SEO (Search Engine Optimization) is the practice of optimizing a web site or webpage to extend the amount and high quality of its traffic from a search engine’s organic results.

The benefits are obvious: free, passive traffic to your website, month after month.

But how do you optimize your content for search engine optimization, and what “ranking factors” truly matter?

To reply that, we first need to know how search engines work.

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Search engines are like libraries for the digital age.

Instead of storing copies of books, they store copies of websites.

When you type a question into a search engine, it looks through all of the pages in its index and tries to return the most related results.

To do this, it uses a computer program referred to as an algorithm.

Nobody is conscious of exactly how these algorithms work, but we do have clues, no much less than from Google.

Here’s what they are saying on their “How search works” page:

> To provide the most useful info, Search algorithms look at many factors, together with the words of your question, relevance and usefulness of pages, expertise of sources and your location and settings. The weight applied to every issue varies depending on the nature of your question – for example, the freshness of the content plays an even bigger function in answering queries about present news subjects than it does about dictionary definitions.

Speaking of Google, that is the search engine most of us use—at least for web searches. That’s as a result of it has essentially the most dependable algorithm by far.

That stated, there are tons of different search engines you presumably can optimize for.

Learn more about this in our guide to how search engines work.

In simple phrases, search engine optimization works by demonstrating to search engines that your content material is one of the best outcome for the subject at hand.

This is as a result of all search engines like google and yahoo have the same aim: To show the best, most related outcomes to their users.

Precisely how you do that depends on the search engine you’re optimizing for.

If you want more organic traffic to your web pages, then you have to understand and cater to Google’s algorithm. If you need more video views, then it’s all about YouTube’s algorithm.

Since every search engine has a special ranking algorithm, it’d be unimaginable to cowl them all on this guide.

So, going ahead, we’ll give attention to how to rank in the biggest search engine of all of them: Google.

Google has a market share of ~92%. That’s why it pays to optimize your website for Google as a substitute of Bing, DuckDuckGo, or some other web search engine.

Google famously makes use of greater than 200 ranking elements.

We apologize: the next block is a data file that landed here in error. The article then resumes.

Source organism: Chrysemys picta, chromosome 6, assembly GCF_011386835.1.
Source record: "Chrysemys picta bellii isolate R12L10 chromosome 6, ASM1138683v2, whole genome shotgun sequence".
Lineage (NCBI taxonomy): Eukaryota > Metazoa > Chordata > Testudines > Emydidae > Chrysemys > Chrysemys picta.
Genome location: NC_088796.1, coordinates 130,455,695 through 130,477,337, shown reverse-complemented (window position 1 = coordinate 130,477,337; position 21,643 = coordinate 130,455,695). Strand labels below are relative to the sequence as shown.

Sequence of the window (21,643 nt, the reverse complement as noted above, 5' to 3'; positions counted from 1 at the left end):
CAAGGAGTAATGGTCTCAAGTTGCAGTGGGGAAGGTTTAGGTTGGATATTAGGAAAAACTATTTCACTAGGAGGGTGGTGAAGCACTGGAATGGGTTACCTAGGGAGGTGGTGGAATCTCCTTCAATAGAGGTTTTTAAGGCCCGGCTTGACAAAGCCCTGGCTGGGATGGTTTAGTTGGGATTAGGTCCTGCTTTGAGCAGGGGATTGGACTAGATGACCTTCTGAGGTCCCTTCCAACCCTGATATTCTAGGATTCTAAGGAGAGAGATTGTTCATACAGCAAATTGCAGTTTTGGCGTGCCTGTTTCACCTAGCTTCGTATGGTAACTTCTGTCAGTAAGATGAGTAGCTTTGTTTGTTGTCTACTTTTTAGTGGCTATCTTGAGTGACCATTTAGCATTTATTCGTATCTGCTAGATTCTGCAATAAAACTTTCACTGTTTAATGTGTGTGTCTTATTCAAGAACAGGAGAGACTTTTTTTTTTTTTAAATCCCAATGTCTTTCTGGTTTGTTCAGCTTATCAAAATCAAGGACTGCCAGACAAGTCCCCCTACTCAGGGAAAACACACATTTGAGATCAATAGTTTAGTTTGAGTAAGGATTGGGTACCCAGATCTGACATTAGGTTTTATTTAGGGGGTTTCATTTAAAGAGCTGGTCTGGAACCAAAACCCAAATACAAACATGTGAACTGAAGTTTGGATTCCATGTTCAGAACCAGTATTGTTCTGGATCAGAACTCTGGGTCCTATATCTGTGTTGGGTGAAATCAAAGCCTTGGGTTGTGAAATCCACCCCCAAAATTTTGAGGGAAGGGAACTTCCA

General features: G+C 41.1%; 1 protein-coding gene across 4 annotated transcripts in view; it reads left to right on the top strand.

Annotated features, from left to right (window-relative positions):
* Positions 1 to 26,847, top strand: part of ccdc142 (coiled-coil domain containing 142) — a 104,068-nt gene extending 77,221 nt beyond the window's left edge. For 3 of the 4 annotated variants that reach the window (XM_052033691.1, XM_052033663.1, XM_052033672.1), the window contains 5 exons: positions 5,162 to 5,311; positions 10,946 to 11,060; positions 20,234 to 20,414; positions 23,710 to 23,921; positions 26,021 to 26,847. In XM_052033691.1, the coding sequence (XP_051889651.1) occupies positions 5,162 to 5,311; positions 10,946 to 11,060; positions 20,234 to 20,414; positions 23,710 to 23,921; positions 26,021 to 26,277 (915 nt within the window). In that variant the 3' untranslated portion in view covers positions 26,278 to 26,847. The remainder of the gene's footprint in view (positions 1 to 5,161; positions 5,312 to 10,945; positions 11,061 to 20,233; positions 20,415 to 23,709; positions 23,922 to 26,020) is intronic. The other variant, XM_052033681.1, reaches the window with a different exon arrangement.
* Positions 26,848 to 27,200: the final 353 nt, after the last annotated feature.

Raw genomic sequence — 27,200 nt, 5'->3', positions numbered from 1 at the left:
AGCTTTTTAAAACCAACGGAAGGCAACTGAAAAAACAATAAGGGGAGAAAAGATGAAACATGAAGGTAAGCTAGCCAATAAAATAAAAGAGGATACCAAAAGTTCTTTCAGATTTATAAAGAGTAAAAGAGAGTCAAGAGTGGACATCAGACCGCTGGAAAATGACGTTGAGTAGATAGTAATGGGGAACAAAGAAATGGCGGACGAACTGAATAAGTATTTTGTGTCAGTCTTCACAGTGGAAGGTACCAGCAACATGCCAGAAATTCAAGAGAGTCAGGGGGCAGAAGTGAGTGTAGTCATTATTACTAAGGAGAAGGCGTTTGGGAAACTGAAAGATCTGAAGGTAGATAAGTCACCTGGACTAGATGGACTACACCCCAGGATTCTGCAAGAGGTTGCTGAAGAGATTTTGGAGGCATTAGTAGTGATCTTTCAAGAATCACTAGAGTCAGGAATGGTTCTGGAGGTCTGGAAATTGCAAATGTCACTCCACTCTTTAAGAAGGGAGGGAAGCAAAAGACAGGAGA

There was even talkway back in 2010 that there could possibly be up to 10,000.

Nobody knows what all of these ranking components are, however we do know a few of them.

How? Because Google advised us, and tons of people—including us—have studied the correlations between numerous components and Google rankings.

We’ll talk about a few of these shortly. But first, an important point:

Google ranks web pages, not web pages.

Just because your small business makes stained glass home windows doesn’t mean that every page on your site ought to rank for the query, “stained glass home windows.”

You can rank for various keywords and topics with different pages.

Now let’s talk about a number of the issues that have an result on rankings and search engine visibility.

Before Google can even contemplate ranking your content material, it first must know that it exists.

Google makes use of a number of methods to discover new content on the net, however the major technique is crawling. To put it simply, crawling is where Google follows links on the pages they already find out about to those they haven’t seen earlier than.

To do that, they use a pc program called a spider.

Let’s say that your homepage has a backlink from an web site that’s already in Google’s index.

Next time they crawl that site, they’ll comply with that link to find your website’s homepage and likely add it to their index.

From there, they’ll crawl the links in your homepage to seek out different pages on your site.

That said, some issues can block Google’s crawlers:

* Poor inside linking: Google relies on inner linksto crawl all the pages on your site. Pages without inside links typically won’t get crawled.
* Nofollowed internal links:Internal links with nofollow tagswon’t get crawled by Google.
* Noindexed pages:You can exclude pages from Google’s index utilizing a noindex meta tag or HTTP header. If different pages in your site solely have internal links from noindexed pages, there’s a chancethat Google won’t discover them.
* Blocks in robots.txt:Robots.txt is a text file that tells Google where it could and can’t go in your website. If pages are blocked here, it won’t crawl them.

If you’re concerned about any of these issues on your site, think about working an search engine optimization auditwith a tool like Ahrefs Site Audit.


63% of Google searchescome from mobile devices, and that number is growing every year.

Given that statistic, it most likely comes as no shock that in 2016, Google announceda ranking enhance for mobile-friendly web sites in its mobile search results.